The incredible reason this veteran hiked nearly 40 miles through the Rocky Mountains.
True
DAV

During a routine medical exam in 2015, army veteran Will Montgomery got a diagnosis he never expected.

The VA diagnosed him with post-traumatic stress disorder, as well as a traumatic brain injury. He was retiring early from the Army due to an unrelated injury when his disabilities were discovered.

“I was shocked,” he explains. “I didn’t really think I had a problem.”


With so much loss around him, his initial struggles with depression and anxiety had felt like a normal part of military life.

“We all go to war, we all lose somebody that’s close to us. Some of us lose more than others,” he says.

And Montgomery’s losses had affected him far more than he thought. In 2011, a rocket attack on the base where he was serving in Iraq had claimed the lives of three of his fellow soldiers in 2011. And while he had survived the attack, he didn’t leave unscathed. The memories and trauma of those events would echo on.

Photo by israel palacio/Unsplash.

It wasn’t until he started to transition back into civilian life, though, that he realized just how much of an impact that trauma had on him.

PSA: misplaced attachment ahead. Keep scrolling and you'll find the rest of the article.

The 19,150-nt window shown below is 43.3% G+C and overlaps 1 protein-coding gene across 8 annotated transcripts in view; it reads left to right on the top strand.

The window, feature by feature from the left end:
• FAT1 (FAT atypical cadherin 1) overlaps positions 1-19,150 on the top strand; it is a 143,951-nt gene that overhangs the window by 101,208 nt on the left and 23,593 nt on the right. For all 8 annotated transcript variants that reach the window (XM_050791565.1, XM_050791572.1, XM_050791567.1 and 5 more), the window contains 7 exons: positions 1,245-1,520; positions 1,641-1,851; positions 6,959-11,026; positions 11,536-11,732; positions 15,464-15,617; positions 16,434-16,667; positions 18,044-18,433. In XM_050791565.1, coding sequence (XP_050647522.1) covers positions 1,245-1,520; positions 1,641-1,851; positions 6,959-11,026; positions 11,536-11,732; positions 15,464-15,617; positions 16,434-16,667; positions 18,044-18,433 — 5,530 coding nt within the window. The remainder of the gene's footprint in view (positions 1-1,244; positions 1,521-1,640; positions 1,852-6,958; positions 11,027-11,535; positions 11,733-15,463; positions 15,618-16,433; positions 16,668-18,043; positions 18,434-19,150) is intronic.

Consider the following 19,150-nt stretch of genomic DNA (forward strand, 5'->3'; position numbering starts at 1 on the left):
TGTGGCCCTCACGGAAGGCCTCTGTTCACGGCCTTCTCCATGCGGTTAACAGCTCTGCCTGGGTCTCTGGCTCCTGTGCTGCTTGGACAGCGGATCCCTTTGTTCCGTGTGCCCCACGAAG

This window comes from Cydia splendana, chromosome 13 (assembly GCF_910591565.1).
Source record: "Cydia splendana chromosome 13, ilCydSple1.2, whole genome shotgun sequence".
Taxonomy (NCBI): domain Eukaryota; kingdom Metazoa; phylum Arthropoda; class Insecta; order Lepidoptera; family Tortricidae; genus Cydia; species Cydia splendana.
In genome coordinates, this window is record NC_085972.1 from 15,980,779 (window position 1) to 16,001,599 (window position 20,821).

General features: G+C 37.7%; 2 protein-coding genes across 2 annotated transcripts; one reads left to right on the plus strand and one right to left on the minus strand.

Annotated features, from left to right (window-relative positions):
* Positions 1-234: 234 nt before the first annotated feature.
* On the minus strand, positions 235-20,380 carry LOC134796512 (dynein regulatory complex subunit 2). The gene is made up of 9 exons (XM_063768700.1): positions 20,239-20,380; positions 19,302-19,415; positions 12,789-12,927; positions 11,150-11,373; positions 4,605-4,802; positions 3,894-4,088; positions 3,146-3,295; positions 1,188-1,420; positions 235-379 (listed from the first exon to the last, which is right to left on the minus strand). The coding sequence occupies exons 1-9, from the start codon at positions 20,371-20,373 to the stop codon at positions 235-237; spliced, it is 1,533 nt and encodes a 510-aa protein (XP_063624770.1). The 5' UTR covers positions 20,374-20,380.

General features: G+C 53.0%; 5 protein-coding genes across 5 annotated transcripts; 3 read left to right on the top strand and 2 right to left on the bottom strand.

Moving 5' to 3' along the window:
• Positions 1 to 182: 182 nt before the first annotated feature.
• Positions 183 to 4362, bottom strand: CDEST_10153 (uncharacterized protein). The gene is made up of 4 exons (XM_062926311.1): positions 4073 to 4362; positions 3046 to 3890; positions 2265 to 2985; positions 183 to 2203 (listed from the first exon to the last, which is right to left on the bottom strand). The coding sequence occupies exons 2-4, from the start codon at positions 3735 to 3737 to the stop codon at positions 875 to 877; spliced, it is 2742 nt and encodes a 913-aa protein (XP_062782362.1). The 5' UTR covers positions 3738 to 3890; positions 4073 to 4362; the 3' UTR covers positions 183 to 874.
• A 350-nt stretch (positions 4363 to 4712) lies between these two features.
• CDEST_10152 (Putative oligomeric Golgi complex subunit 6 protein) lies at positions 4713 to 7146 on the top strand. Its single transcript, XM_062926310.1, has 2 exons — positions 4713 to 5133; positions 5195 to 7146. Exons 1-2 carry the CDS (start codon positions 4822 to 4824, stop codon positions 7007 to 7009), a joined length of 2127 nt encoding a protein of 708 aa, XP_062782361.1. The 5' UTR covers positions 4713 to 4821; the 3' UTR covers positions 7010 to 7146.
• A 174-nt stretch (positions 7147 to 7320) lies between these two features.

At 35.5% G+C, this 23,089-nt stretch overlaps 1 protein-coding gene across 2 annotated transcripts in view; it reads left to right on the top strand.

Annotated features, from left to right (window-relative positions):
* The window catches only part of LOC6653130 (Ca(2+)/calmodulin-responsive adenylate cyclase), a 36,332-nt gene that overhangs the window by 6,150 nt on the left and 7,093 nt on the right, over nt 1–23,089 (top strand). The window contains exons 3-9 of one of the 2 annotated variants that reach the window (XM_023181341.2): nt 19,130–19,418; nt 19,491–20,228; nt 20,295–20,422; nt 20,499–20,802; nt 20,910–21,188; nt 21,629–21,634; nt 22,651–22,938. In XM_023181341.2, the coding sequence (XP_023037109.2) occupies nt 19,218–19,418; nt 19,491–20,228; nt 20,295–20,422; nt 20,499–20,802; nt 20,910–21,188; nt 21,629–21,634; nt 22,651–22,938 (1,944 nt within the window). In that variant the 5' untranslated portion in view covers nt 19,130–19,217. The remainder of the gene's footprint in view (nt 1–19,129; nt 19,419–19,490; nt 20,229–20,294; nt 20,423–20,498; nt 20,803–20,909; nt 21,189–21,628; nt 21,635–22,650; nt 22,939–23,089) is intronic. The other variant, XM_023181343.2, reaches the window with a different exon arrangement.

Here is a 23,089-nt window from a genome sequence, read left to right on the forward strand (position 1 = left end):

“When you get out, you start trying to adapt into the civilian world, and people start to look at you like, ‘You’re not right.’”

Montgomery was struggling to relate to other civilians, who didn’t seem to understand him. He began longing for the camaraderie that he’d found in the military, but it was difficult to find. He was having thoughts of suicide and started drinking heavily to cope. This led him to isolate himself and even landed him in jail for starting fights.

“You just kind of feel like you’re broken at that point,” he says.

To make matters worse, in his home of Northwest Colorado, the nearest mental health provider that would take his insurance was nearly four hours away by car. While he was willing to make the journey, it wasn’t sustainable over the long term. And without access to reliable care, he faced an uphill battle.

That’s why he decided to reach out to the Denver Veterans’ Affairs office to ask for their help.

Images via Will Montgomery.

They connected him with an intensive, seven-week treatment program for veterans with PTSD where he was finally able to get the proper support he needed to better address his trauma. With the help of cognitive and occupational therapies, which taught him new coping and social skills, he began to see how he could find his place again in the civilian world.  

He sobered up and he started working out again, and, one day at a time, he began to rebuild his life.